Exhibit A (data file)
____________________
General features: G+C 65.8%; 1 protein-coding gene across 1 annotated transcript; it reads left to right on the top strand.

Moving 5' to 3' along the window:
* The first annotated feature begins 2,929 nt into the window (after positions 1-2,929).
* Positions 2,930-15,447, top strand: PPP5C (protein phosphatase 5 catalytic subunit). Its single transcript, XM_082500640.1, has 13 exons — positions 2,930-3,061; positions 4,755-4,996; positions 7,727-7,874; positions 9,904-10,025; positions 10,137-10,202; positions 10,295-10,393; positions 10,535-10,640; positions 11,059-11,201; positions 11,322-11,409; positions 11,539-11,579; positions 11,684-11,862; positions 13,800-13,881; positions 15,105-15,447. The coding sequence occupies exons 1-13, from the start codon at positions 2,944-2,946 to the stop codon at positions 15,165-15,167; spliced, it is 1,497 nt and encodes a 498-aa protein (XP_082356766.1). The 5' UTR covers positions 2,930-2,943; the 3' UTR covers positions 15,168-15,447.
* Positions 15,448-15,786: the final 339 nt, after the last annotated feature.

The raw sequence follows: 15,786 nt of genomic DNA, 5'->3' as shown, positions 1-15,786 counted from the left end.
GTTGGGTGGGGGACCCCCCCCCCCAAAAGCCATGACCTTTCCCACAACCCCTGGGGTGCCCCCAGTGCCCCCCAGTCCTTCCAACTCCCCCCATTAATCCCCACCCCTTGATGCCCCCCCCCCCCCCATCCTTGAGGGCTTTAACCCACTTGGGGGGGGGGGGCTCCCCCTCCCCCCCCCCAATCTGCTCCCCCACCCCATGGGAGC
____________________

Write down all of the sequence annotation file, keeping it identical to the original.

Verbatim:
General features: G+C 65.8%; 1 protein-coding gene across 1 annotated transcript; it reads left to right on the top strand.

Moving 5' to 3' along the window:
* The first annotated feature begins 2,929 nt into the window (after positions 1-2,929).
* Positions 2,930-15,447, top strand: PPP5C (protein phosphatase 5 catalytic subunit). Its single transcript, XM_082500640.1, has 13 exons — positions 2,930-3,061; positions 4,755-4,996; positions 7,727-7,874; positions 9,904-10,025; positions 10,137-10,202; positions 10,295-10,393; positions 10,535-10,640; positions 11,059-11,201; positions 11,322-11,409; positions 11,539-11,579; positions 11,684-11,862; positions 13,800-13,881; positions 15,105-15,447. The coding sequence occupies exons 1-13, from the start codon at positions 2,944-2,946 to the stop codon at positions 15,165-15,167; spliced, it is 1,497 nt and encodes a 498-aa protein (XP_082356766.1). The 5' UTR covers positions 2,930-2,943; the 3' UTR covers positions 15,168-15,447.
* Positions 15,448-15,786: the final 339 nt, after the last annotated feature.

The raw sequence follows: 15,786 nt of genomic DNA, 5'->3' as shown, positions 1-15,786 counted from the left end.
GTTGGGTGGGGGACCCCCCCCCCCAAAAGCCATGACCTTTCCCACAACCCCTGGGGTGCCCCCAGTGCCCCCCAGTCCTTCCAACTCCCCCCATTAATCCCCACCCCTTGATGCCCCCCCCCCCCCCATCCTTGAGGGCTTTAACCCACTTGGGGGGGGGGGGCTCCCCCTCCCCCCCCCCAATCTGCTCCCCCACCCCATGGGAGC